“This is a responsible way to look at rain barrels and also respects our prior appropriation system.” — Rep. John Becker (R)

“I voted against it last year but given the hard work and thoughtfulness that’s gone into this I can now be a yes vote.” — Rep. Paul Lundeen (R)

As Rep. Crisanta Duran put it on the House floor, “We’re voting on peace, love, and rain barrels.”

Deb Neely, Colorado urban gardener, uses rain barrels to water her plants. Photo by Michael Ciaglo for The New York Times.

But lifting the ban on rain barrels is not a done deal yet. The bill will next work its way through the Senate, where it died last year due to just one Senator stalling it in his committee. Fortunately, after the promising start in the House, there’s a good chance it’ll do well in the Senate. Senator Michael Merrifield is carrying the torch and is committed to getting this bill passed in the Senate.

So, in the name of peace, love, and rain barrels — here’s to hoping we can legally catch this summer’s downpours to use for something good.

Read more: Supportive editorials from around the state

(3/05) EDITORIAL: It’s still a crime to catch the rain — Colorado Springs Gazette

(3/03) Rain barrels — Durango Herald

(3/01) Editorial: Colorado should allow rain barrels — Loveland Reporter-Herald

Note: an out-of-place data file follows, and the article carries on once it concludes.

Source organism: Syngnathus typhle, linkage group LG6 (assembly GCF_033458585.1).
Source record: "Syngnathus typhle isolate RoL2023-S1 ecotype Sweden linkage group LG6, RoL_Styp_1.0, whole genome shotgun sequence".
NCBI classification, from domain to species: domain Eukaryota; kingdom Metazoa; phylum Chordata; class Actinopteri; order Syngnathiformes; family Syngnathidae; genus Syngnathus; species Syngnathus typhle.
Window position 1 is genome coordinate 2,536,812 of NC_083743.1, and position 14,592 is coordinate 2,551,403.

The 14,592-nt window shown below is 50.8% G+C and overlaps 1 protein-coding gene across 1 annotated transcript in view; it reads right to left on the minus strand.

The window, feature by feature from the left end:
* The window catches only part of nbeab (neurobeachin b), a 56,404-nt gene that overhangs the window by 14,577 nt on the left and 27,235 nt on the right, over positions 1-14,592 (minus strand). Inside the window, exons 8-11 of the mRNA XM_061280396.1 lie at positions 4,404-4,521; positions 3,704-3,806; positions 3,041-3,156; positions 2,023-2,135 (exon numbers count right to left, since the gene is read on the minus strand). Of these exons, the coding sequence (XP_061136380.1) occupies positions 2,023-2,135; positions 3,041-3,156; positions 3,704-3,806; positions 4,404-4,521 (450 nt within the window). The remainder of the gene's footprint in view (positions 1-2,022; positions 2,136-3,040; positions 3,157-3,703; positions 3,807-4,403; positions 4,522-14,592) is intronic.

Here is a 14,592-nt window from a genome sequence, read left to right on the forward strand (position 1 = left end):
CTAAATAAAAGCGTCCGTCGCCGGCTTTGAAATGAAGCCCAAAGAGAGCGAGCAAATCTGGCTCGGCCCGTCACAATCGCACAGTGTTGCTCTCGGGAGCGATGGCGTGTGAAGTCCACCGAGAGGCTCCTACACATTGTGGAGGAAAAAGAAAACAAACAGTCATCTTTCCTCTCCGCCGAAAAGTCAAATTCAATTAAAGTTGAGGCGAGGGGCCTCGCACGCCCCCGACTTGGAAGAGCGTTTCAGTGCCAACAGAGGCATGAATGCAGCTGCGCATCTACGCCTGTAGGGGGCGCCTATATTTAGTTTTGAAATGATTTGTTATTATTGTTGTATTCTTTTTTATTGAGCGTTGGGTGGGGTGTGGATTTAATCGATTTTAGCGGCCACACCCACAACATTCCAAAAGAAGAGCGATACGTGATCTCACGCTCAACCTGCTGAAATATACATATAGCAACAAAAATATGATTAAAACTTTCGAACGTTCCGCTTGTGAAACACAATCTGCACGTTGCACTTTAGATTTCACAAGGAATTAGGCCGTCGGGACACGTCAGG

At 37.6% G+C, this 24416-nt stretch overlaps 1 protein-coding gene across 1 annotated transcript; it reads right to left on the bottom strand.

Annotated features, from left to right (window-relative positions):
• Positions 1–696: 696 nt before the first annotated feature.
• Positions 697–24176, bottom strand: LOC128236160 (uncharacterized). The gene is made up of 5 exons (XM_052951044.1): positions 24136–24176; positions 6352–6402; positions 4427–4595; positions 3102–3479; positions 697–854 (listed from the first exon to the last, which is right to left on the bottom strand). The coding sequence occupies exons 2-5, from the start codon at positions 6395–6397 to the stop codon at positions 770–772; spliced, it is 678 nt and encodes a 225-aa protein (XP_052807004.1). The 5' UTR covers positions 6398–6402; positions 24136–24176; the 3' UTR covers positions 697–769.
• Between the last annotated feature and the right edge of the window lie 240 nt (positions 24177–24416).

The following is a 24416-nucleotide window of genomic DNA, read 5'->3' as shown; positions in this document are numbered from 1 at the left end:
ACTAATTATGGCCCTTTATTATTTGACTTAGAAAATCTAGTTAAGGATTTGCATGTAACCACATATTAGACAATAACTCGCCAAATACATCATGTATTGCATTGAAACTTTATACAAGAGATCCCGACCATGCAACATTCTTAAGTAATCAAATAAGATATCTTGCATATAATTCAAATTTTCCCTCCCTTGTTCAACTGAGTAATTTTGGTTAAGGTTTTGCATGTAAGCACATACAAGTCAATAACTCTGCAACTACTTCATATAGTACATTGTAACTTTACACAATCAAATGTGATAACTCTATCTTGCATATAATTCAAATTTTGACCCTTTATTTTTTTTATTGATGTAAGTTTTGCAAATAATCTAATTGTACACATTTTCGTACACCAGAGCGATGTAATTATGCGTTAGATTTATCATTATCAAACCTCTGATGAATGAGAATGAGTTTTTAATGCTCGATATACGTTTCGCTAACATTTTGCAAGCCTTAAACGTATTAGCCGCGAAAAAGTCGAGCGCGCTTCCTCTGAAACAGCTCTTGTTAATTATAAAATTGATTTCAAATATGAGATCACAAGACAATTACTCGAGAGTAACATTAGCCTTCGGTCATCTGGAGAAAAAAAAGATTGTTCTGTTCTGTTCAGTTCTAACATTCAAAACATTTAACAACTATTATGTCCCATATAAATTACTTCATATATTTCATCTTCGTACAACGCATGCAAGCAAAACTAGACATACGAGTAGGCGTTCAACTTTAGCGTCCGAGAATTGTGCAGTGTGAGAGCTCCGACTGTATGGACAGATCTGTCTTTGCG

(2/22) Tribune opinion: Arguments against rain barrels don’t hold water — Greeley Tribune

(2/23) Rain barrels and runoff — Grand Junction Daily Sentinel

(2/13) Colorado should give green light to rain barrels — Denver Post

(1/21) When in drought, stop holding residents over a rain barrel — Aurora Sentinel

Written by Scott Braden, Wilderness and Public Lands Advocate

Americans love our rugged outdoor spaces, as demonstrated by the record number of people visiting national parks, the booming outdoor recreation industry, and the high proportion of hit movies with stunning scenery as a focus.

But some opponents of public lands have been raising their voices — and even their guns — to take away these shared outdoor spaces that belong to all of us and turn them over to private owners or the states. From armed militants in Oregon to a fringe group of elected officials in statehouses around the West, we’re seeing threats to our beautiful wild places from monied interests with some very deep pockets.

In response to the bullying antics of the Bundy family, militias, and elected officials who are trying to enact the Bundy agenda in Western state legislatures, Coloradans are fighting back — with a holiday.

Senator Kerry Donovan and some of the sweeping natural beauty in her district.

Conservation champion state Senator Kerry Donovan, whose district includes over four million acres of Colorado’s most prized public lands, is sponsoring a bill in Colorado’s legislature to set aside a Public Lands Day to celebrate our public lands. This idea is backed by a majority of Coloradans who favor keeping public lands in public hands, and believe that these places are essential to both our economy and quality of life.

A Public Lands Day is about as uncontroversial an idea as there could be. It would not cost the state a dime, as it’s not a holiday that would close schools or the government. At most it would cause an increase in volunteerism on the holiday. It provides Coloradans — and the entire West — with a positive antidote to the negative sentiments swirling around this issue.

People enjoying Colorado’s public lands in every season.